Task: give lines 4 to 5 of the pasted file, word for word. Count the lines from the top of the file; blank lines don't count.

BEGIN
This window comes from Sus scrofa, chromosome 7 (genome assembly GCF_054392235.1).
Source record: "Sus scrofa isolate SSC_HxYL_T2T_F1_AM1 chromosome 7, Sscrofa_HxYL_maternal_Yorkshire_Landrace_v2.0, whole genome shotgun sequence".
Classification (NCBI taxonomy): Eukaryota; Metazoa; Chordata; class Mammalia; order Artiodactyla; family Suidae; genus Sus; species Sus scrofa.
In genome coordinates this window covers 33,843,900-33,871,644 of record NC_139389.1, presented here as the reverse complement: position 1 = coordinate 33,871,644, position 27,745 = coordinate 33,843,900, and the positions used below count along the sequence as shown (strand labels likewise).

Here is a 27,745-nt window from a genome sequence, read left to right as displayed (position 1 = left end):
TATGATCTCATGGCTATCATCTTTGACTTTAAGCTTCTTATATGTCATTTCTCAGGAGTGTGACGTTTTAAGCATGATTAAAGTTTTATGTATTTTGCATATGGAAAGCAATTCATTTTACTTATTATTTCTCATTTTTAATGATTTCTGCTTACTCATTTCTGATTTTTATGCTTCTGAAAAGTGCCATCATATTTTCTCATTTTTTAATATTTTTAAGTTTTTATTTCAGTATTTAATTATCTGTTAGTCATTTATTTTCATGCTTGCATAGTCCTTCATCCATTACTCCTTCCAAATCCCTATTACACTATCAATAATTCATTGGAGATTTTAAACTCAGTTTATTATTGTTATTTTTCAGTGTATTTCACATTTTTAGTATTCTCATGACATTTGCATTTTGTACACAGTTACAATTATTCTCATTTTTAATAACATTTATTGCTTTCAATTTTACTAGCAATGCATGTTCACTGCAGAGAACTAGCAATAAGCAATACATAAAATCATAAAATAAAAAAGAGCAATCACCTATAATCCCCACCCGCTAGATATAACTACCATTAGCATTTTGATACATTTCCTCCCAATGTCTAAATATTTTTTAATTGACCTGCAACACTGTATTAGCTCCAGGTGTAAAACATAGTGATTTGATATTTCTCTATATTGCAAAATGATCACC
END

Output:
In genome coordinates this window covers 33,843,900-33,871,644 of record NC_139389.1, presented here as the reverse complement: position 1 = coordinate 33,871,644, position 27,745 = coordinate 33,843,900, and the positions used below count along the sequence as shown (strand labels likewise).

Here is a 27,745-nt window from a genome sequence, read left to right as displayed (position 1 = left end):